Menvie-Me-Ndong , mainly known by his Bwiti name, Mbilou, is a Bwiti Nganga (healer/dancer/musician/shaman), from Gabon.
Mbilou plays the Moungongo (the mouth bow with the monostring), the Ngoma-Ngombi (the famous harp that speaks the voice of the ancestors), the Etsika (the Ciessi horse antelope horn used to call spirits) as well as various drums and shakers / bells.
Bwiti is an ancient shamanic tradition, originally practised solely by the forest peoples of the central African rainforest but which is now practised in many different forms by many different tribes of Gabon, Cameroon and Congo, both deep in the heart of the forest, and equally in the cities and villages. Central to this tradition is the use of a psychoactive plant called Iboga – a visionary plant that has been used by humans for thousands of years. This ceremonial music of the Bwiti has been in evolution with the use of this plant since its first use by humans. The music, as with most shamanic traditions, helps ceremony participants on their spiritual journeys. It is original, authentic trance music, played all night long during ceremonies and initiations. Polyrhythmic music is often a signature in Bwiti (it coming originally from the various Pygmee tribes who have mastered these rhythms) and these rhythms are one of the inducing factors that lead to trance states when used in conjunction with the Sacred Wood.
This rich tradition is now under threat due to several factors. Many Gabonese people are being persuaded to turn away from their “primitive” practices and to embrace both western capitalist values and the fundamentalist mainstream religions that are in ascendance there. At the same time, Iboga and the single extracted alkaloid, Ibogaine, are being recognised by more and more people as an extremely effective treatment for opiate and other addictions, and as a psycho-therapeutic tool of the highest order – all of which has led to an exponential and massive rise in demand for this plant globally, which has in turn led to its severe decline in the wild (it is now on the Gabonese endangered species list) and it is becoming unavailable for ritual use to many Gabonese Bwitists.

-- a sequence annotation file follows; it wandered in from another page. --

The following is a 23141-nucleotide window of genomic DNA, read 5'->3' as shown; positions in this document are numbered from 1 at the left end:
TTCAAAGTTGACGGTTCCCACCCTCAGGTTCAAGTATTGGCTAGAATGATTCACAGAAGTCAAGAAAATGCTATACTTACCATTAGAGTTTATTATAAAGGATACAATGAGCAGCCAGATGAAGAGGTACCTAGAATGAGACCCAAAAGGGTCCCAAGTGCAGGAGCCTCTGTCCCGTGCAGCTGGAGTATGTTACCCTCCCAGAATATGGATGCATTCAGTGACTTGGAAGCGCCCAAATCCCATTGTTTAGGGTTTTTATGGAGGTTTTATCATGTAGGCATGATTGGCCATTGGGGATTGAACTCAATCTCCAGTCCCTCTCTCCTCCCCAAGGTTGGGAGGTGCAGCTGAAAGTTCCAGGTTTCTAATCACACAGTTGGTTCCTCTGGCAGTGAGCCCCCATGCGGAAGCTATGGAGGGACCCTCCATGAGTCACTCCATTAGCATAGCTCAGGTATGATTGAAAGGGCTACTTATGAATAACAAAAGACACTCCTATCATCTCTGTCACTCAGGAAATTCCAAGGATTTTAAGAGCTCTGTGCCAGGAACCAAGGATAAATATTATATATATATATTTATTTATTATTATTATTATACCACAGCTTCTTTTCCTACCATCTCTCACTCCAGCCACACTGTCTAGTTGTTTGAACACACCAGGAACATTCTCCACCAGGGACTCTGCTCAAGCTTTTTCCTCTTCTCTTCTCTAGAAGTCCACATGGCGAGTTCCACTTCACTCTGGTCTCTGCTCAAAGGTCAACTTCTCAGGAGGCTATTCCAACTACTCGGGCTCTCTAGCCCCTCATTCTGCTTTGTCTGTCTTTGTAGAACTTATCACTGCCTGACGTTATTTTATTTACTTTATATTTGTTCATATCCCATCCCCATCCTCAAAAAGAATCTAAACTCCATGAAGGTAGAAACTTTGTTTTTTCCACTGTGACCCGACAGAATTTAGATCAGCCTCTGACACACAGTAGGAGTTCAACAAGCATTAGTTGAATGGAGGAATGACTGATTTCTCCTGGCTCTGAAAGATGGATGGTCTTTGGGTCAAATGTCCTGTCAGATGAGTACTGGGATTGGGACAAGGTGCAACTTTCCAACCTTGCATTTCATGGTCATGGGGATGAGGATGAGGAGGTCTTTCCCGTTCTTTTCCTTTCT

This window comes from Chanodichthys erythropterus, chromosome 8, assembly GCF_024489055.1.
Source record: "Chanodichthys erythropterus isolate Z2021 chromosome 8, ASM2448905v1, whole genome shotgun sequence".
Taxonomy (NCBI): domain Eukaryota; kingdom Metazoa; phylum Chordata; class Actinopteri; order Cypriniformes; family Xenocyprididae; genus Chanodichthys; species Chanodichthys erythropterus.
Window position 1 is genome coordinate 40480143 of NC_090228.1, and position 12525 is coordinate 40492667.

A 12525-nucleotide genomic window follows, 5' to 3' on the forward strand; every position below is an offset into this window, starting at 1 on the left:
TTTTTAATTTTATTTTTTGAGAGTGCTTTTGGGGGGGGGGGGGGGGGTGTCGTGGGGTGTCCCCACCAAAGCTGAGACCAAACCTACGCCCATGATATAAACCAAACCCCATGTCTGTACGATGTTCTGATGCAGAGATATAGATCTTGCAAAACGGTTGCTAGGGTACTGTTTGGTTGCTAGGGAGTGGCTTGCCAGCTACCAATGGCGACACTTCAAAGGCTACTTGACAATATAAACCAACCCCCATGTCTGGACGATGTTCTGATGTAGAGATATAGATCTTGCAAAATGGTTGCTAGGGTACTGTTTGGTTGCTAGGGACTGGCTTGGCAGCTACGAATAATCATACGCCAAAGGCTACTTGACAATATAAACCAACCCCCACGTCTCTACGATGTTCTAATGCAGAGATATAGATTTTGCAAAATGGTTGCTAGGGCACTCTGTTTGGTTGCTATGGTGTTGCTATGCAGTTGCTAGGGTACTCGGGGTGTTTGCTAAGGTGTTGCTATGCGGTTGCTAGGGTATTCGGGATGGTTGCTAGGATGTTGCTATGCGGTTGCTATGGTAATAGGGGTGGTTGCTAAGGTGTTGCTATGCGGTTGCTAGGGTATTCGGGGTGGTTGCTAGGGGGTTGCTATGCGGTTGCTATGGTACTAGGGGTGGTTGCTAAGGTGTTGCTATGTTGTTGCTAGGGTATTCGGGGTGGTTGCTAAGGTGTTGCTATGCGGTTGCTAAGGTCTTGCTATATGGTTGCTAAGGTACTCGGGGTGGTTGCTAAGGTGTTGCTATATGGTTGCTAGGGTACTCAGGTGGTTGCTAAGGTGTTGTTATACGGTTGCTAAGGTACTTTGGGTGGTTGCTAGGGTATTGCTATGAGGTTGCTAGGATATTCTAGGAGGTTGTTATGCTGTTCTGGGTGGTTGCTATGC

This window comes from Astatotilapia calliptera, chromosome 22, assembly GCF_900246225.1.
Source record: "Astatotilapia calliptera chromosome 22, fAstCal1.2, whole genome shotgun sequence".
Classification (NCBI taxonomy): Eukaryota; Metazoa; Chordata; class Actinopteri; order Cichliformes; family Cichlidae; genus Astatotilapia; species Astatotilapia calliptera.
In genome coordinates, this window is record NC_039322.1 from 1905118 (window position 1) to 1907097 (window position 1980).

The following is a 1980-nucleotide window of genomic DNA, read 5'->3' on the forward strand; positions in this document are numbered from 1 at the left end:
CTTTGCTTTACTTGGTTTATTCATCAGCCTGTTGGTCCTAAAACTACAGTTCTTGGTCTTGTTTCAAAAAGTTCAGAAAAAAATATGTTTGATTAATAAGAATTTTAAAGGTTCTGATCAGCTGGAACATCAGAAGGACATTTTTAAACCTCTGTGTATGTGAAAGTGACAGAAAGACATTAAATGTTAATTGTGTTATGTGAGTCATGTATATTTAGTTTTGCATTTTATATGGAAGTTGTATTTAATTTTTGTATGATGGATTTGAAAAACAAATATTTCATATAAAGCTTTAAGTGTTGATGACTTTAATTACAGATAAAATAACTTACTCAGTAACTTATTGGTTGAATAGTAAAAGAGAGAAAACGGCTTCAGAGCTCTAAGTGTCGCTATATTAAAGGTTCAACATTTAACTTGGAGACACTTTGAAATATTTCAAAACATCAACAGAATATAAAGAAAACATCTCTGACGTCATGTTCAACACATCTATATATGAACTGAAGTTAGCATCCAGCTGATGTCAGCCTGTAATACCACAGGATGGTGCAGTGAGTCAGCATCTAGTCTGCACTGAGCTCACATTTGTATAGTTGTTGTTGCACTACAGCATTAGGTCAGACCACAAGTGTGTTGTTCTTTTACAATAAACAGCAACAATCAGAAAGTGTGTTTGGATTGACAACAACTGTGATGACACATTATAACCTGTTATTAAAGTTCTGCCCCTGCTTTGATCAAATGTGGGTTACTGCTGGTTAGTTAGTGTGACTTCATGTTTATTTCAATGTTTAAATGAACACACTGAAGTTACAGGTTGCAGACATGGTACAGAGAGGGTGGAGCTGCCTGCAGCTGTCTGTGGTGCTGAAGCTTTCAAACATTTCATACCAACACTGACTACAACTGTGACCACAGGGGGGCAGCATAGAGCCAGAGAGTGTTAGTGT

Within Bwiti, there are some aspects, some songs, some ceremony, some dances, that Mbilou can talk about – their meaning, role etc, but there are also aspects that cannot be spoken about. It must remembered that Bwiti is a secret society and there is a structure to what is revealed to whom and when and there are things that must be kept to initiates only. For performances in the UK, Mbilou proposes to select specific songs and dances for their healing qualities and which are prayers for the lives of those present. It would be a Bwiti benediction or blessing as well as a “concert”.
An evening with Mbilou is an oportunity to experience and witness an endangered ancient culture, to experience something Universal, something that is present in all indigenous cultures – ceremony and reverence for life and for nature.